Freefall by Jessica Barry

My rating: 5 of 5 stars

Jessica Barry’s “Freefall” is a masterpiece of a thriller about a plane that crashes within Colorado’s Rocky Mountains and the sole survivor has a huge reason to stay alive.

Maggie Carpenter’s world is turned upside-down when she finds out that her thirty-one-year-old daughter, Allison, has been in a plane crash over the Colorado Rockies and is presumed dead. Maggie and Ally have been estranged since Maggie’s husband, Charlie died two years ago, for which Maggie blames herself. The reason for the lack of contact is heartbreaking, but Maggie didn’t know that her heart might be broken all over again. Ally was in the plane with her fiancé, Ben Gardner, CEO for a powerful Pharmaceutical company and Ben’s body was recovered, however, Ally’s was not, which gives Maggie a small amount of hope. That hope dies when the plane explodes, leaving no doubt for some, that both passengers of that plane were killed.

But Maggie could never have imagined what actually happened when that plane crashed. Ally survived, and although badly injured, her immediate priority is to get herself out of the unrelenting woods.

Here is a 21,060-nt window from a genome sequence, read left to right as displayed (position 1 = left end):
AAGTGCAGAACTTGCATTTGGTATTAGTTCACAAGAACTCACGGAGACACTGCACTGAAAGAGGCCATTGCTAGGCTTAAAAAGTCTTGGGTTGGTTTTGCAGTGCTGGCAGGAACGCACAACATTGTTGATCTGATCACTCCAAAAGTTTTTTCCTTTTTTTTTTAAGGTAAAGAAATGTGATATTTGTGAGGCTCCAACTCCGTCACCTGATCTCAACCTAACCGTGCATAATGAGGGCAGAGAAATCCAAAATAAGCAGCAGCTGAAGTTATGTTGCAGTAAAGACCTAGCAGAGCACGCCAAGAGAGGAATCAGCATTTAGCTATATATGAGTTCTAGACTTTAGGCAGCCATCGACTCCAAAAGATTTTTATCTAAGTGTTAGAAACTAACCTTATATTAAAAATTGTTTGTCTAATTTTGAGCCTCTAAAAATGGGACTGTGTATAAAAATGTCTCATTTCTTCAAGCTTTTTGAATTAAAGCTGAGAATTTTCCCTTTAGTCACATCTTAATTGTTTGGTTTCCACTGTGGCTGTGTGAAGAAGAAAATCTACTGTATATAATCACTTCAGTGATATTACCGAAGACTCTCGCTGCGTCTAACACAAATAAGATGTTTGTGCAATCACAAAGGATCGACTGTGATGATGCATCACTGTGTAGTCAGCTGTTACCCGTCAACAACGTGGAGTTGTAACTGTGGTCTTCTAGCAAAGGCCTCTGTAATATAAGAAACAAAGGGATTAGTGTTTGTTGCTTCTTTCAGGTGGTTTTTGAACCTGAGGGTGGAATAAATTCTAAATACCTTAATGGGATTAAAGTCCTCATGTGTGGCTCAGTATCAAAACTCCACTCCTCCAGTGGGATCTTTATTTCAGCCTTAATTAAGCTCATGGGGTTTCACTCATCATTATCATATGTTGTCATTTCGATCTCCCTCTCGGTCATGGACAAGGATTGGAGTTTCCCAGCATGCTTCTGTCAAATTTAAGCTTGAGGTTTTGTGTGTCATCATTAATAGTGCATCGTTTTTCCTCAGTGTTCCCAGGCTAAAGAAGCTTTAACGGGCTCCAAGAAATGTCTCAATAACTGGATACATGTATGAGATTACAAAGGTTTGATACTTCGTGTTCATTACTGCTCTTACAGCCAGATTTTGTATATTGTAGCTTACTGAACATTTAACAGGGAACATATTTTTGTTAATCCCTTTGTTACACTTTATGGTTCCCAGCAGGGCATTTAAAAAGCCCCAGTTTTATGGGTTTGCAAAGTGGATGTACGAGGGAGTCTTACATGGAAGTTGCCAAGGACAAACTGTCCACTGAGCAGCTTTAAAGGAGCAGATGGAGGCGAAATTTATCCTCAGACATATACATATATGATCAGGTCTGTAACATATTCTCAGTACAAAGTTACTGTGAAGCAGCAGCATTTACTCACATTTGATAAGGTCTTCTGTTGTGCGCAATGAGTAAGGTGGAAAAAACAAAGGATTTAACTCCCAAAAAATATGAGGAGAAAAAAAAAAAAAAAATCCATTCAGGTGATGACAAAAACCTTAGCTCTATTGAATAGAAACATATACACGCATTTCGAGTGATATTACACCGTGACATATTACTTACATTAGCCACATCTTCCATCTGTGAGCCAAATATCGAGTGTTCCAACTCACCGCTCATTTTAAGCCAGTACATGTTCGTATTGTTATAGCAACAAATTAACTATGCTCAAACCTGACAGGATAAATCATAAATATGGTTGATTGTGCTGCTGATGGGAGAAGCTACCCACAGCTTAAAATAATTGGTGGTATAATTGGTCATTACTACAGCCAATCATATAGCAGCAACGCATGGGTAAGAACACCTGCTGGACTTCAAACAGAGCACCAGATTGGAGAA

Things could be better, but Ally is a survivor, and she has a reason much bigger than herself to get out of those woods.

Meanwhile, in Owl Creek, Maine, Maggie is struggling to come to terms with Ally’s death and the circumstances that led to her estrangement. Linda, her friend and the wife of Jim, the local chief of police, has been incredibly supportive, but Maggie doesn’t want a witness to her grief.

Maggie’s Allison was strong-willed and knew her own mind and she is very much aware that Allison is a survivor, however, Maggie realised that she probably no longer knew her daughter, not since she moved away after her dad’s death. To cope, Maggie makes it her mission to find out who Allison really was and to find out exactly what happened to her, whatever it might take.

Jessica Barry’s debut thriller is an enthralling, lightning-paced read, centring a mother/daughter relationship. In “Freefall” there is a lot to like. Ally and Maggie’s alternating chapters create a thrilling sense of urgency, and Jessica Barry’s characterisation of Maggie, a woman with great focus and strength of mind, but who is suffering almost unbearable grief, is particularly rewarding. This novel is a winner and a definite page-turner, complete with a twisty and fulfilling conclusion.

{Thank you to Pigeonhole and Jessica Barry for a free copy and for giving me the opportunity to provide an honest review.}

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